Designated pedestrian precincts appear in nearly every large city in Europe, and increasingly in North America. Usually these "shopping streets" are developed in the older, smaller parts of the city not conducive to motor traffic, where the social ritual of the consumer promenade can flourish. Such areas are immensely popular and are consequently thoroughly detailed in anticipation of the intense scrutiny and constant surveillance their large pedestrian spectatorship provides. The concept of "window shopping" is here elevated to an egregious form of visual pleasure.
A conspicuous feature of these calculated spaces is the jewellery store, in which the storefront and display are presented with equal preciousness. The care with which the architecture and its scale are directed toward the reflective contemplation of the contents of small windows is striking, drawing the spectator into an intimate view of exquisitely arranged tableaux.
Walter Benjamin's distinction between symbol and allegory is here useful; the symbol has an unvarying reference, while the unstable meaning of allegory continues to shift according to context. This gives it transformative potential which the symbol lacks.
The experience of these glass cases gives rise to a recognition, from an art historical point of view, of something closely paralleling the taxonomy of the vanitas still life, that allegorical painting genre developed in Holland (especially Leiden) in the 17th century. Typically such works contain various articles - a book, a musical instrument, a flower, a coin, a watch, a shell, pearls, a human skull - revealing to the sympathetic viewer their conceptual attributes. The contemporary jewellery window's selection of artifacts and objects de luxe, with studied choices of fine fabrics and surfaces, the conjoining of natural and artificial things, the intentional light and compositional care, have much in common with vanitas painting from that explosive mercantile century with its shifting relations to material culture and its formal depiction.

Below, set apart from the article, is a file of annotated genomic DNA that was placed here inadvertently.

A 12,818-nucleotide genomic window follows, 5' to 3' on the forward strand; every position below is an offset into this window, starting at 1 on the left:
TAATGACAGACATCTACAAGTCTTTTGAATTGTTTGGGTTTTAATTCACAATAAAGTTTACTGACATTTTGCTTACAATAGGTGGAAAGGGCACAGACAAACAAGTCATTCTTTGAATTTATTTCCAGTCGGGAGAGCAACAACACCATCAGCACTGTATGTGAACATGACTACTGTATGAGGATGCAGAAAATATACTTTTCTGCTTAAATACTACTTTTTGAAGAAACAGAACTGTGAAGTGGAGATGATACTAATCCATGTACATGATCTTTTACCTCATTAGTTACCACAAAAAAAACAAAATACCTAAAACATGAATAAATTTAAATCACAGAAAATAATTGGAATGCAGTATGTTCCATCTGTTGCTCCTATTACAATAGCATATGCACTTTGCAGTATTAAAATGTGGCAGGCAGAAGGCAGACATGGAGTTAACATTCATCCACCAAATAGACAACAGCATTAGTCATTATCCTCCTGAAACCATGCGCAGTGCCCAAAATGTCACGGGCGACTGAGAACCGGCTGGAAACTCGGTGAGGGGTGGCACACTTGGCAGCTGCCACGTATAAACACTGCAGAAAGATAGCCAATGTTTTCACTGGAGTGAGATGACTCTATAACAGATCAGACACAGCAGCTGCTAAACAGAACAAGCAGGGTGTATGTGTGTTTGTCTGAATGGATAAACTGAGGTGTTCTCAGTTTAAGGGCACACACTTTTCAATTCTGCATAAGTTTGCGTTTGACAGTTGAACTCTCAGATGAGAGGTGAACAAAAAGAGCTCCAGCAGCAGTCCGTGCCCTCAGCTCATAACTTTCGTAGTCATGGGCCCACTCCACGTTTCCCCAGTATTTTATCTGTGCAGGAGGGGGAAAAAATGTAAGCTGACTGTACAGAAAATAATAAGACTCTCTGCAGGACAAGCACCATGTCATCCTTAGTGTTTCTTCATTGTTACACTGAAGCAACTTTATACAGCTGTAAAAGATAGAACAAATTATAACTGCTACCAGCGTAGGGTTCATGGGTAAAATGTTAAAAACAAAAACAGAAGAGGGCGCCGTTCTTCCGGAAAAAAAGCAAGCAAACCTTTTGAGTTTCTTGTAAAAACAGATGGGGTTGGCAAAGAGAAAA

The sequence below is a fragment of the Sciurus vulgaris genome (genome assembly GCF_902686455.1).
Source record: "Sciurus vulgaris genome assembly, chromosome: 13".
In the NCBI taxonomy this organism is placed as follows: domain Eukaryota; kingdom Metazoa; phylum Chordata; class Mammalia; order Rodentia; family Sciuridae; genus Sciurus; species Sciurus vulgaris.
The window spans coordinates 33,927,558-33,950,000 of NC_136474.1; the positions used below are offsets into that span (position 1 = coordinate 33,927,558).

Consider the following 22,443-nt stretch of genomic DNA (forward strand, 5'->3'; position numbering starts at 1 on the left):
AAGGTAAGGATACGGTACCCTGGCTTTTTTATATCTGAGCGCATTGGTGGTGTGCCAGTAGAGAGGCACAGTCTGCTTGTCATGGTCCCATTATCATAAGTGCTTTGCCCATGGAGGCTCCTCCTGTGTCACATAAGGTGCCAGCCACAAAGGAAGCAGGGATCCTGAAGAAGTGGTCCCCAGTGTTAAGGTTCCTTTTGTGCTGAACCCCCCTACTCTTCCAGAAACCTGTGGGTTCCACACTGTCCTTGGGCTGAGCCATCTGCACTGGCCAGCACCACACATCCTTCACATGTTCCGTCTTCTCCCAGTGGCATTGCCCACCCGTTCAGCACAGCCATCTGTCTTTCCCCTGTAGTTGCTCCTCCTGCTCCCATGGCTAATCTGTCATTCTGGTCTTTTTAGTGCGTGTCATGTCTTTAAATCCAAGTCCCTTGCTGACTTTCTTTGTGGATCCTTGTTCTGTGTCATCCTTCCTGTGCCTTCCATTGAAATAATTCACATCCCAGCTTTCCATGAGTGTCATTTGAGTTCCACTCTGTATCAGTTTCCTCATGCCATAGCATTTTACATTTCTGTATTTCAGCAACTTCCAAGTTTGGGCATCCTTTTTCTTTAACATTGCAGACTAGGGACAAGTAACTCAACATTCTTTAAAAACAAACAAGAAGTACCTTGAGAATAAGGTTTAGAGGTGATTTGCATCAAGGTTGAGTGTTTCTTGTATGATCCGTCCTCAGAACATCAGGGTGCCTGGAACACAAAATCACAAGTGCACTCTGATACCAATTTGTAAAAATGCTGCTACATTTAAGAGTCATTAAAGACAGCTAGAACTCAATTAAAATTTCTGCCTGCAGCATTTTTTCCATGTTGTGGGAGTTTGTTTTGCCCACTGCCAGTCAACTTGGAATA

The impulse for reflection on mortality that the vanitas demonstrated in 17th century European culture may be reimagined in our present situation through the conflation of this art historical form with a meditation on current commodity relations. The new jewellery store window contains all the elements of the original vanitas except the critical one. In Bijoux the skull's gilded apparition draws out those conflicted economies and terminal futilities of mortal accumulation and perceived value that our new century has inherited.